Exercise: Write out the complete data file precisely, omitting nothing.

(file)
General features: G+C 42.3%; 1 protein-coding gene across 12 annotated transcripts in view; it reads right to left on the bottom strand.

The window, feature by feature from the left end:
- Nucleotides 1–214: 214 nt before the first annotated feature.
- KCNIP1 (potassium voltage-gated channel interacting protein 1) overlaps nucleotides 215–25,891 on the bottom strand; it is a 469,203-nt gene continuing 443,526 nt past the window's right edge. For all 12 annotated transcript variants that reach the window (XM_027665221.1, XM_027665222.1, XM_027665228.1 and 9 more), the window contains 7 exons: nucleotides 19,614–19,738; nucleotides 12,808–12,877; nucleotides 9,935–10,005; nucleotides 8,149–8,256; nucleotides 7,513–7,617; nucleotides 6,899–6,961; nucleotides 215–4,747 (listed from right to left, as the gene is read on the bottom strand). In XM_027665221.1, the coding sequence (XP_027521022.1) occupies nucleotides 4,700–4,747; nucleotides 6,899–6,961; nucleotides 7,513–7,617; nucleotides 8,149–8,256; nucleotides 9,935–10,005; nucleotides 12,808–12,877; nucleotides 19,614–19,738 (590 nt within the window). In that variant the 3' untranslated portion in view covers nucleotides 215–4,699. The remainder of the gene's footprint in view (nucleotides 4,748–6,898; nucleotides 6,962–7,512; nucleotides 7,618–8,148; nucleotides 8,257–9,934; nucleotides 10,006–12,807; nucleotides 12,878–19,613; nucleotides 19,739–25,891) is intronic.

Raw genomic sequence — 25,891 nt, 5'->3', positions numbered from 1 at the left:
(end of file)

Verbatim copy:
General features: G+C 42.3%; 1 protein-coding gene across 12 annotated transcripts in view; it reads right to left on the bottom strand.

The window, feature by feature from the left end:
- Nucleotides 1–214: 214 nt before the first annotated feature.
- KCNIP1 (potassium voltage-gated channel interacting protein 1) overlaps nucleotides 215–25,891 on the bottom strand; it is a 469,203-nt gene continuing 443,526 nt past the window's right edge. For all 12 annotated transcript variants that reach the window (XM_027665221.1, XM_027665222.1, XM_027665228.1 and 9 more), the window contains 7 exons: nucleotides 19,614–19,738; nucleotides 12,808–12,877; nucleotides 9,935–10,005; nucleotides 8,149–8,256; nucleotides 7,513–7,617; nucleotides 6,899–6,961; nucleotides 215–4,747 (listed from right to left, as the gene is read on the bottom strand). In XM_027665221.1, the coding sequence (XP_027521022.1) occupies nucleotides 4,700–4,747; nucleotides 6,899–6,961; nucleotides 7,513–7,617; nucleotides 8,149–8,256; nucleotides 9,935–10,005; nucleotides 12,808–12,877; nucleotides 19,614–19,738 (590 nt within the window). In that variant the 3' untranslated portion in view covers nucleotides 215–4,699. The remainder of the gene's footprint in view (nucleotides 4,748–6,898; nucleotides 6,962–7,512; nucleotides 7,618–8,148; nucleotides 8,257–9,934; nucleotides 10,006–12,807; nucleotides 12,878–19,613; nucleotides 19,739–25,891) is intronic.

Raw genomic sequence — 25,891 nt, 5'->3', positions numbered from 1 at the left: